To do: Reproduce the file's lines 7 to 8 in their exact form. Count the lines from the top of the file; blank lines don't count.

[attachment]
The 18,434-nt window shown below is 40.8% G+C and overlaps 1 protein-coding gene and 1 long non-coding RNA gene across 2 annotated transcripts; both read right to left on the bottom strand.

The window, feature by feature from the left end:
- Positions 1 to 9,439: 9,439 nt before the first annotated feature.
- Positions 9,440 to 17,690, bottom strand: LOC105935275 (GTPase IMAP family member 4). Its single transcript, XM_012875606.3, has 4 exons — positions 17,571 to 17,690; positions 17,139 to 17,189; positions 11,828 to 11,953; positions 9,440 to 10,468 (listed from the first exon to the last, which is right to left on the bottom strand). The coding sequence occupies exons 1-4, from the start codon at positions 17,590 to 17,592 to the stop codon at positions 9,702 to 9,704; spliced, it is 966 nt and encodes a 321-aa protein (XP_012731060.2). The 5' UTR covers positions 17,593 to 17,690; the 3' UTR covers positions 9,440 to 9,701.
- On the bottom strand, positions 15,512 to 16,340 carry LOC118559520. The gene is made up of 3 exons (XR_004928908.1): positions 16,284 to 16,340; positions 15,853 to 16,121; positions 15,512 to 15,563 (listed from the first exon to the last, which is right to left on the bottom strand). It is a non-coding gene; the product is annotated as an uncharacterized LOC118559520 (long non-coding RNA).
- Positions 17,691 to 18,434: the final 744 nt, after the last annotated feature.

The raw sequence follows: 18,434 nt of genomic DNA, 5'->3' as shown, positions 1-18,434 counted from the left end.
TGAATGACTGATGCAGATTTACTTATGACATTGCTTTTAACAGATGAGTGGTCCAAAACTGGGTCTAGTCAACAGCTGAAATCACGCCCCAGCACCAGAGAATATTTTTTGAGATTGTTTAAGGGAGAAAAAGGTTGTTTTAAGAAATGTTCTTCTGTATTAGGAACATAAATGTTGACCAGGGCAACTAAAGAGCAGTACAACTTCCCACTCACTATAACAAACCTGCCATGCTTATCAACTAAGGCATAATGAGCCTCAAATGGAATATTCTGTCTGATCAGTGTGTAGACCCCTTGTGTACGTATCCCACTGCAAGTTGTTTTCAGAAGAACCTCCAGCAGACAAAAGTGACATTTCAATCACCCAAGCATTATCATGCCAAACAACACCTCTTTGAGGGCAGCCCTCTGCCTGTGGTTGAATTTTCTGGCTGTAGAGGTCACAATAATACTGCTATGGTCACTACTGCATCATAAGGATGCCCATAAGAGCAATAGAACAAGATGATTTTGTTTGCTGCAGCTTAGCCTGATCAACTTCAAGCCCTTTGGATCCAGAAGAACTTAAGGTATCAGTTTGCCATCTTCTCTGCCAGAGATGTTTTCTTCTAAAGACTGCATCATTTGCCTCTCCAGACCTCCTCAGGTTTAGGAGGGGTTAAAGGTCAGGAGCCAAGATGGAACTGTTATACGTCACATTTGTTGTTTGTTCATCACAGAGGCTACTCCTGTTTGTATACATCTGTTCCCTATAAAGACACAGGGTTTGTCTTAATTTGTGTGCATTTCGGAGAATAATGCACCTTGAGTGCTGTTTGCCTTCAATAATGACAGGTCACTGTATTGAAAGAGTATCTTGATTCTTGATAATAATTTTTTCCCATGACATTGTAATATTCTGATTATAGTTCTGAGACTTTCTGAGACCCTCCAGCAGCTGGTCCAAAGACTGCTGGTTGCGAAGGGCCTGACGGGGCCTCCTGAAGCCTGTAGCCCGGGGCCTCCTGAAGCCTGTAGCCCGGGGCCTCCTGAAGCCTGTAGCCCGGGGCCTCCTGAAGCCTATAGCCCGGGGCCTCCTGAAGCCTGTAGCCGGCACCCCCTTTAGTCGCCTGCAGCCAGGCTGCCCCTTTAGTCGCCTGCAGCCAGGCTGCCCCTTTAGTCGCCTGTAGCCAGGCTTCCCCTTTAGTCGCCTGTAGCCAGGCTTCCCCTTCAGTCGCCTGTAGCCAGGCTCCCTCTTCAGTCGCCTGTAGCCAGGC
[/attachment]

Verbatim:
The raw sequence follows: 18,434 nt of genomic DNA, 5'->3' as shown, positions 1-18,434 counted from the left end.
TGAATGACTGATGCAGATTTACTTATGACATTGCTTTTAACAGATGAGTGGTCCAAAACTGGGTCTAGTCAACAGCTGAAATCACGCCCCAGCACCAGAGAATATTTTTTGAGATTGTTTAAGGGAGAAAAAGGTTGTTTTAAGAAATGTTCTTCTGTATTAGGAACATAAATGTTGACCAGGGCAACTAAAGAGCAGTACAACTTCCCACTCACTATAACAAACCTGCCATGCTTATCAACTAAGGCATAATGAGCCTCAAATGGAATATTCTGTCTGATCAGTGTGTAGACCCCTTGTGTACGTATCCCACTGCAAGTTGTTTTCAGAAGAACCTCCAGCAGACAAAAGTGACATTTCAATCACCCAAGCATTATCATGCCAAACAACACCTCTTTGAGGGCAGCCCTCTGCCTGTGGTTGAATTTTCTGGCTGTAGAGGTCACAATAATACTGCTATGGTCACTACTGCATCATAAGGATGCCCATAAGAGCAATAGAACAAGATGATTTTGTTTGCTGCAGCTTAGCCTGATCAACTTCAAGCCCTTTGGATCCAGAAGAACTTAAGGTATCAGTTTGCCATCTTCTCTGCCAGAGATGTTTTCTTCTAAAGACTGCATCATTTGCCTCTCCAGACCTCCTCAGGTTTAGGAGGGGTTAAAGGTCAGGAGCCAAGATGGAACTGTTATACGTCACATTTGTTGTTTGTTCATCACAGAGGCTACTCCTGTTTGTATACATCTGTTCCCTATAAAGACACAGGGTTTGTCTTAATTTGTGTGCATTTCGGAGAATAATGCACCTTGAGTGCTGTTTGCCTTCAATAATGACAGGTCACTGTATTGAAAGAGTATCTTGATTCTTGATAATAATTTTTTCCCATGACATTGTAATATTCTGATTATAGTTCTGAGACTTTCTGAGACCCTCCAGCAGCTGGTCCAAAGACTGCTGGTTGCGAAGGGCCTGACGGGGCCTCCTGAAGCCTGTAGCCCGGGGCCTCCTGAAGCCTGTAGCCCGGGGCCTCCTGAAGCCTGTAGCCCGGGGCCTCCTGAAGCCTATAGCCCGGGGCCTCCTGAAGCCTGTAGCCGGCACCCCCTTTAGTCGCCTGCAGCCAGGCTGCCCCTTTAGTCGCCTGCAGCCAGGCTGCCCCTTTAGTCGCCTGTAGCCAGGCTTCCCCTTTAGTCGCCTGTAGCCAGGCTTCCCCTTCAGTCGCCTGTAGCCAGGCTCCCTCTTCAGTCGCCTGTAGCCAGGC